Staff Publications

Staff Publications

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    'Staff publications' is the digital repository of Wageningen University & Research

    'Staff publications' contains references to publications authored by Wageningen University staff from 1976 onward.

    Publications authored by the staff of the Research Institutes are available from 1995 onwards.

    Full text documents are added when available. The database is updated daily and currently holds about 240,000 items, of which 72,000 in open access.

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Record number 453910
Title Food safety in everyday life: Shopping for vegetables in a rural city in Vietnam
Author(s) Wertheim-Heck, S.C.O.; Spaargaren, G.; Vellema, S.
Source Journal of Rural Studies 35 (2014). - ISSN 0743-0167 - p. 37 - 48.
DOI https://doi.org/10.1016/j.jrurstud.2014.04.002
Department(s) Environmental Policy
Knowledge Technology and Innovation
WASS
Publication type Refereed Article in a scientific journal
Publication year 2014
Keyword(s) sustainable consumption - supermarkets - networks - policy - asia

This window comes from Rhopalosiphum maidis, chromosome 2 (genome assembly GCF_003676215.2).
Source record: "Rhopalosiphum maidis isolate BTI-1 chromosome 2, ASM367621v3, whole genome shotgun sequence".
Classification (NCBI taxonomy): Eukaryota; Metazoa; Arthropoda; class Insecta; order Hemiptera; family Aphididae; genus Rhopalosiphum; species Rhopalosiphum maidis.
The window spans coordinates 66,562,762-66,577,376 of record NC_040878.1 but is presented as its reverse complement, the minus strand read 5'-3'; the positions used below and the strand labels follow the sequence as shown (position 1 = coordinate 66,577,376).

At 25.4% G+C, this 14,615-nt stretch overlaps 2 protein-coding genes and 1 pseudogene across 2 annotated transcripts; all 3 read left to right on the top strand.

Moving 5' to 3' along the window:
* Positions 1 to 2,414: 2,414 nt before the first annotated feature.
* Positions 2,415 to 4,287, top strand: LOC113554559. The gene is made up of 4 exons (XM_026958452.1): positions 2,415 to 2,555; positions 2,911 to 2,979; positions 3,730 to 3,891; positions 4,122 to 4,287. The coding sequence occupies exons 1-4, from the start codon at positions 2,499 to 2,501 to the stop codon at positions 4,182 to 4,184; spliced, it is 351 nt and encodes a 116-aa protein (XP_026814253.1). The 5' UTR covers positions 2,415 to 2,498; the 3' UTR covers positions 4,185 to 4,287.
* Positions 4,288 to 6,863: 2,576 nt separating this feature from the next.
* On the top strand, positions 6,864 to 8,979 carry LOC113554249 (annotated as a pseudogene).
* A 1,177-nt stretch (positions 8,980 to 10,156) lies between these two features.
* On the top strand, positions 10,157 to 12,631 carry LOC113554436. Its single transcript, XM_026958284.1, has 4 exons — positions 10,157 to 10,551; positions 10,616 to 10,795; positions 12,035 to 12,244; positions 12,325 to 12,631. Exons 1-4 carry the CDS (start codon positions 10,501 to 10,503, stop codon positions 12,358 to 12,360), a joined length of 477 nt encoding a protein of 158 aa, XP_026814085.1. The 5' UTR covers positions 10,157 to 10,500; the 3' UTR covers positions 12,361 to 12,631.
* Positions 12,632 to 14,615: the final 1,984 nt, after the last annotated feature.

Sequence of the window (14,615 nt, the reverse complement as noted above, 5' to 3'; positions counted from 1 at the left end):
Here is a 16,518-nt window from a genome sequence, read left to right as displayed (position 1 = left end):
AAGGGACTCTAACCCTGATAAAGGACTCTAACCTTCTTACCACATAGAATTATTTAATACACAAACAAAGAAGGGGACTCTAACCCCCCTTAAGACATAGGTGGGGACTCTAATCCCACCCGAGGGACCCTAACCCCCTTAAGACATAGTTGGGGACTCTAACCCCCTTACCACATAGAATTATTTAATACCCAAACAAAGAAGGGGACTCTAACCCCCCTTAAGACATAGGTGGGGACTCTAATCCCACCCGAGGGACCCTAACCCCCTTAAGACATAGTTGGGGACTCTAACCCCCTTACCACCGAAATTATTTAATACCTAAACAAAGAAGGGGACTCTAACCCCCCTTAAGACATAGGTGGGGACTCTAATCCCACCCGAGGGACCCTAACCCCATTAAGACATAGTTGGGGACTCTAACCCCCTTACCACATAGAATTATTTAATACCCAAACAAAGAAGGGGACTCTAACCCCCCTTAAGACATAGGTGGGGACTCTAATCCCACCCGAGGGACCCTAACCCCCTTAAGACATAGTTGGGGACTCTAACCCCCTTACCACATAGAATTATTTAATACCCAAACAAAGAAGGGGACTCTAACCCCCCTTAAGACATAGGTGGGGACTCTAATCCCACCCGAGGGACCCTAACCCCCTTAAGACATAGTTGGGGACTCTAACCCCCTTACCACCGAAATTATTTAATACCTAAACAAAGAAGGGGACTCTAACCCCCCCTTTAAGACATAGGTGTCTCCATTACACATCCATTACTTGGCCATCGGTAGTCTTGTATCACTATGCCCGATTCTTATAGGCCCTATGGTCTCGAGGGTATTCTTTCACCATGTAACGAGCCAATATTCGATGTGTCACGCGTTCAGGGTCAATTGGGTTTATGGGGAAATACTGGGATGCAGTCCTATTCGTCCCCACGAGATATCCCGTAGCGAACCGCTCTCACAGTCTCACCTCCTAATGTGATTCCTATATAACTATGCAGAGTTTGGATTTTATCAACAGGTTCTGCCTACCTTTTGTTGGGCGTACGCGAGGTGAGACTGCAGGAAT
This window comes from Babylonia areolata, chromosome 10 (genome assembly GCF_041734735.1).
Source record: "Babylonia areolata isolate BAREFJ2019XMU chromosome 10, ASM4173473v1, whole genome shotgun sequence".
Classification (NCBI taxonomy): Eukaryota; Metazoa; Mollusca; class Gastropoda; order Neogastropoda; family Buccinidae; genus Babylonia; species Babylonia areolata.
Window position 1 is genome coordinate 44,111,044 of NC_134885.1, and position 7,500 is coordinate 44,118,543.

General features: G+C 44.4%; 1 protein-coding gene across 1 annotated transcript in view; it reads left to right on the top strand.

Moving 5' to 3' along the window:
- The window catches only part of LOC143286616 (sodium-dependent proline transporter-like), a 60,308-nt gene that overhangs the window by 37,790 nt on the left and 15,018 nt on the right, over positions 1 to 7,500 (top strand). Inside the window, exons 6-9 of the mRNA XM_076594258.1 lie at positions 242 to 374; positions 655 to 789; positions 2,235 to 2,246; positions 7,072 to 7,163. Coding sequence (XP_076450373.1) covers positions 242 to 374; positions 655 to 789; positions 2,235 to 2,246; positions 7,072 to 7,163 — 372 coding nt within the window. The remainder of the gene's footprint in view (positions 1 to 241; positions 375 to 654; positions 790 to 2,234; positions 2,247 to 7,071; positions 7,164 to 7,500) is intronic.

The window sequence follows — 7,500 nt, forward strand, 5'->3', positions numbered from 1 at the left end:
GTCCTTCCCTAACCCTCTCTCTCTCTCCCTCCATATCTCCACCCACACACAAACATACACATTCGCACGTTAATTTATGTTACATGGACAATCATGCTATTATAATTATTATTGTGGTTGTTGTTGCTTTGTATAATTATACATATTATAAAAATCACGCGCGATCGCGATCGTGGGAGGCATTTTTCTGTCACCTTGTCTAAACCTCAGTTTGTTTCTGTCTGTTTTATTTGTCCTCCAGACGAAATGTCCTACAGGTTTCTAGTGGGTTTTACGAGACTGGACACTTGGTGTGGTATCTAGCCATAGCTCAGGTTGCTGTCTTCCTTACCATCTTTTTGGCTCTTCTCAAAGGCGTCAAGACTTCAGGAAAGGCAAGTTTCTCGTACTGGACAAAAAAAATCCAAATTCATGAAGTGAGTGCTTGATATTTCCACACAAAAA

Abstract Concerns about food safety influence the way in which Vietnamese consumers confront the question of where, how and from whom they buy their fresh vegetables. In this paper we analyze in what manner and to what extent existing shopping practices inhibit the adoption of modern retail based food safety strategies. Using a social practices theory based approach, we analyze in detail the sales practices of sellers and the purchasing practices of consumers in a Vietnamese provincial city. This study reveals how both sellers and buyers in wet-markets, Asian style fresh food markets, apply different sets of skills and knowledge, based on locality, personal contacts and private judgment, to match supply and demand in the context of food safety threats. Within the everyday practice of shopping for vegetables, trust is shown to be continuously reproduced along pre-given lines. Consumers do not easily look outside or move beyond their existing routines even when food safety concerns would urge them to do so. From these findings we conclude that in situations where wet-markets serve as the dominant channel for distributing and purchasing fresh food, the efficacy of government and retail induced food safety strategies depends on their articulation within existing food purchasing routines of Vietnamese consumers.
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